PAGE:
Skip to main content
×
Home
    • Aa
    • Aa

Deliberate Disengagement: How Education Can Decrease Political Participation in Electoral Authoritarian Regimes

  • KEVIN CROKE (a1), GUY GROSSMAN (a2), HORACIO A. LARREGUY (a3) and JOHN MARSHALL (a4)
Abstract

A large literature examining advanced and consolidating democracies suggests that education increases political participation. However, in electoral authoritarian regimes, educated voters may instead deliberately disengage. If education increases critical capacities, political awareness, and support for democracy, educated citizens may believe that participation is futile or legitimizes autocrats. We test this argument in Zimbabwe—a paradigmatic electoral authoritarian regime—by exploiting cross-cohort variation in access to education following a major educational reform. We find that education decreases political participation, substantially reducing the likelihood that better-educated citizens vote, contact politicians, or attend community meetings. Consistent with deliberate disengagement, education’s negative effect on participation dissipated following 2008’s more competitive election, which (temporarily) initiated unprecedented power sharing. Supporting the mechanisms underpinning our hypothesis, educated citizens experience better economic outcomes, are more interested in politics, and are more supportive of democracy, but are also more likely to criticize the government and support opposition parties.

Copyright
Corresponding author
Kevin Croke is Researcher in the Development Research Group at the World Bank, Washington, DC (kcroke@worldbank.org).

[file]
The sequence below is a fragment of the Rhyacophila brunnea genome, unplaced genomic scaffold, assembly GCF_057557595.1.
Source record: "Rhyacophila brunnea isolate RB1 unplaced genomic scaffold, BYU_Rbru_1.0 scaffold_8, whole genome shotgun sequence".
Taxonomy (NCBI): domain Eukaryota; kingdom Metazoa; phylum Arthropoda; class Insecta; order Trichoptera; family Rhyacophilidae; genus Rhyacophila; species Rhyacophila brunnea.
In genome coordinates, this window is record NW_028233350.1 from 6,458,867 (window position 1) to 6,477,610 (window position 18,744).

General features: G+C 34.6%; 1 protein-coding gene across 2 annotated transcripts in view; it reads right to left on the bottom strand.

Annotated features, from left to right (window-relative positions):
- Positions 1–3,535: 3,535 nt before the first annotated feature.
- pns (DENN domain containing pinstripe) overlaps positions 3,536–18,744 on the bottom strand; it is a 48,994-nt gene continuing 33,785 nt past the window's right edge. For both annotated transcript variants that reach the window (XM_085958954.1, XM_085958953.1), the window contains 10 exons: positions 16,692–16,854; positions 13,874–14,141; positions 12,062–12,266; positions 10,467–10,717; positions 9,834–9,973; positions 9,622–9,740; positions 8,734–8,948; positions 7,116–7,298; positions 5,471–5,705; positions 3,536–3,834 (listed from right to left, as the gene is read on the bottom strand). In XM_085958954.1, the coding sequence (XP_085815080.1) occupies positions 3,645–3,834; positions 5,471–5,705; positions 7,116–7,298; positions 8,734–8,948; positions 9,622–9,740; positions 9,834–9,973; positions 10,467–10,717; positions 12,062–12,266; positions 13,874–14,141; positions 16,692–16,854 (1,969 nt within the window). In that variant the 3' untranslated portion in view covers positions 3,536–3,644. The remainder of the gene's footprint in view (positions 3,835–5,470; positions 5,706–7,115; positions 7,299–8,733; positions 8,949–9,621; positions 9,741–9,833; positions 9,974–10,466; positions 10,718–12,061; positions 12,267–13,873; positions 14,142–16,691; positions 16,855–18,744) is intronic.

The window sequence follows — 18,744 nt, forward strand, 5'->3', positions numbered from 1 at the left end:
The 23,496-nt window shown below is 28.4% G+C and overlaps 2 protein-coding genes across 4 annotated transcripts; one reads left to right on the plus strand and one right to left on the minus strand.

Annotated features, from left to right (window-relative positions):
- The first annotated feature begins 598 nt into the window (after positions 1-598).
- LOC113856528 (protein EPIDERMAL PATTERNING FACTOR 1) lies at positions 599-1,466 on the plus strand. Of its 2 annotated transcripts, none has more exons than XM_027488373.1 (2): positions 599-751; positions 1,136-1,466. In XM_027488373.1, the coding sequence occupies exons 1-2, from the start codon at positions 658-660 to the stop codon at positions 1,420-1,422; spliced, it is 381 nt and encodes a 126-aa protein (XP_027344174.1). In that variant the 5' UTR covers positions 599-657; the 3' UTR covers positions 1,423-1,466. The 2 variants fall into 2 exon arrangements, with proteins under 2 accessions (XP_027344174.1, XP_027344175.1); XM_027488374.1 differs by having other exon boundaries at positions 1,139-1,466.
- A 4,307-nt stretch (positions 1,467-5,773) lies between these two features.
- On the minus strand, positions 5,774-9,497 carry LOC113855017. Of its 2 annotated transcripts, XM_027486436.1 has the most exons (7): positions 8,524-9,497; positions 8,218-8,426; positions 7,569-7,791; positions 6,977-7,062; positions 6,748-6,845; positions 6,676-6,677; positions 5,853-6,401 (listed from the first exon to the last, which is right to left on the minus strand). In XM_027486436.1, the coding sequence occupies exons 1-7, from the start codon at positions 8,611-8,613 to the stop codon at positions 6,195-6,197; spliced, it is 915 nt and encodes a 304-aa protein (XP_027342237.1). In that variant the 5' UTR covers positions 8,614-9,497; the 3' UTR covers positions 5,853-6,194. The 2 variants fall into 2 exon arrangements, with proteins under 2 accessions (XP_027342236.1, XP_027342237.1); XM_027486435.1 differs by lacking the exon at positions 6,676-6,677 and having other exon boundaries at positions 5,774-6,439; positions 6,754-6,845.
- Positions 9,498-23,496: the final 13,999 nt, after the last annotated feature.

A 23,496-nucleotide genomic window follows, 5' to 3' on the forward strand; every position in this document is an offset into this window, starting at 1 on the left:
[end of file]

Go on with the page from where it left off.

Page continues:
Guy Grossman is Assistant Professor, Department of Political Science, University of Pennsylvania, Philadelphia, PA (ggros@sas.upenn.edu).
Horacio A. Larreguy is Assistant Professor, Department of Government, Harvard University, Cambridge, MA (hlarreguy@fas.harvard.edu).
John Marshall is Assistant Professor, Department of Political Science, Columbia University, New York, NY (jm4401@columbia.edu).
Footnotes
Hide All

This article benefited from helpful conversations with, and suggestions from, Karen Grépin, Patrick O’Halloran, Marc Meredith, and participants at the Boston Working Group in African Political Economy and at seminars at John Hopkins University, London School of Economics, New York University, UC Berkeley, Universidade Nova de Lisboa, and the World Bank.

Footnotes
Linked references
Hide All

This list contains references from the content that can be linked to their source. For a full set of references and notes please see the PDF or HTML where available.

Daron Acemoglu , Simon Johnson , James A. Robinson , and Pierre Yared . 2005. “From Education to Democracy?American Economic Review 95 (2): 44–9.

Jorge M. Agüero , and Prashant Bharadwaj . 2014. “Do the More Educated Know More about Health? Evidence from Schooling and HIV Knowledge in Zimbabwe.” Economic Development and Cultural Change 62 (3): 489517.

Gabriel A. Almond , and Sidney Verba . 1963. The Civic Culture: Political Attitudes and Democracy in Five Nations. Princeton, NJ: Princeton University Press.

Duane F. Alwin , and Jon A. Krosnick . 1991. “Aging, Cohorts, and the Stability of Sociopolitical Orientations Over the Life Span.” American Journal of Sociology 97 (1): 169–95.

Robert J. Barro 1999. “Determinants of Democracy.” Journal of Political Economy 107 (S6): 158–83.

Adam J. Berinsky , and Gabriel S. Lenz . 2011. “Education and Political Participation: Exploring the Causal Link.” Political Behavior 33 (3): 357–73.